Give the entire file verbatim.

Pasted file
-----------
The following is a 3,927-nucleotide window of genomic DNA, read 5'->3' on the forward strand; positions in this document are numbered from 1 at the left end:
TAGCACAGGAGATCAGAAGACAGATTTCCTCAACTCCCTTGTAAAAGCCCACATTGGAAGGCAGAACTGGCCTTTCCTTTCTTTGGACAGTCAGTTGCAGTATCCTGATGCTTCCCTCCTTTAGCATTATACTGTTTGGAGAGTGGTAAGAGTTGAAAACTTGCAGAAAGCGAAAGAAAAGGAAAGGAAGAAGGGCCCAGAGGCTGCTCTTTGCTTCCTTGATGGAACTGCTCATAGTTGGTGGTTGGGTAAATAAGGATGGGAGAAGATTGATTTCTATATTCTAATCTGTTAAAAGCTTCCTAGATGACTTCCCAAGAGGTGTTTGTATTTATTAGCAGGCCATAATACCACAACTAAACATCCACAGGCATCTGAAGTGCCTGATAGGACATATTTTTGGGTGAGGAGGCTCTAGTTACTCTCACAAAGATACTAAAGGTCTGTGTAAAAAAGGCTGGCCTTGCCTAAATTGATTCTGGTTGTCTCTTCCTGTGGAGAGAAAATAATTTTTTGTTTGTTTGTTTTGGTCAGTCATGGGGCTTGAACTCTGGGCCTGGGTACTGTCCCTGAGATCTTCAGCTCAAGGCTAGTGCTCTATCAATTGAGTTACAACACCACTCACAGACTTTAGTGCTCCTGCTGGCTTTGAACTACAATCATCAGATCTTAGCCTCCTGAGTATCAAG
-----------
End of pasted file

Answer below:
The following is a 3,927-nucleotide window of genomic DNA, read 5'->3' on the forward strand; positions in this document are numbered from 1 at the left end:
TAGCACAGGAGATCAGAAGACAGATTTCCTCAACTCCCTTGTAAAAGCCCACATTGGAAGGCAGAACTGGCCTTTCCTTTCTTTGGACAGTCAGTTGCAGTATCCTGATGCTTCCCTCCTTTAGCATTATACTGTTTGGAGAGTGGTAAGAGTTGAAAACTTGCAGAAAGCGAAAGAAAAGGAAAGGAAGAAGGGCCCAGAGGCTGCTCTTTGCTTCCTTGATGGAACTGCTCATAGTTGGTGGTTGGGTAAATAAGGATGGGAGAAGATTGATTTCTATATTCTAATCTGTTAAAAGCTTCCTAGATGACTTCCCAAGAGGTGTTTGTATTTATTAGCAGGCCATAATACCACAACTAAACATCCACAGGCATCTGAAGTGCCTGATAGGACATATTTTTGGGTGAGGAGGCTCTAGTTACTCTCACAAAGATACTAAAGGTCTGTGTAAAAAAGGCTGGCCTTGCCTAAATTGATTCTGGTTGTCTCTTCCTGTGGAGAGAAAATAATTTTTTGTTTGTTTGTTTTGGTCAGTCATGGGGCTTGAACTCTGGGCCTGGGTACTGTCCCTGAGATCTTCAGCTCAAGGCTAGTGCTCTATCAATTGAGTTACAACACCACTCACAGACTTTAGTGCTCCTGCTGGCTTTGAACTACAATCATCAGATCTTAGCCTCCTGAGTATCAAG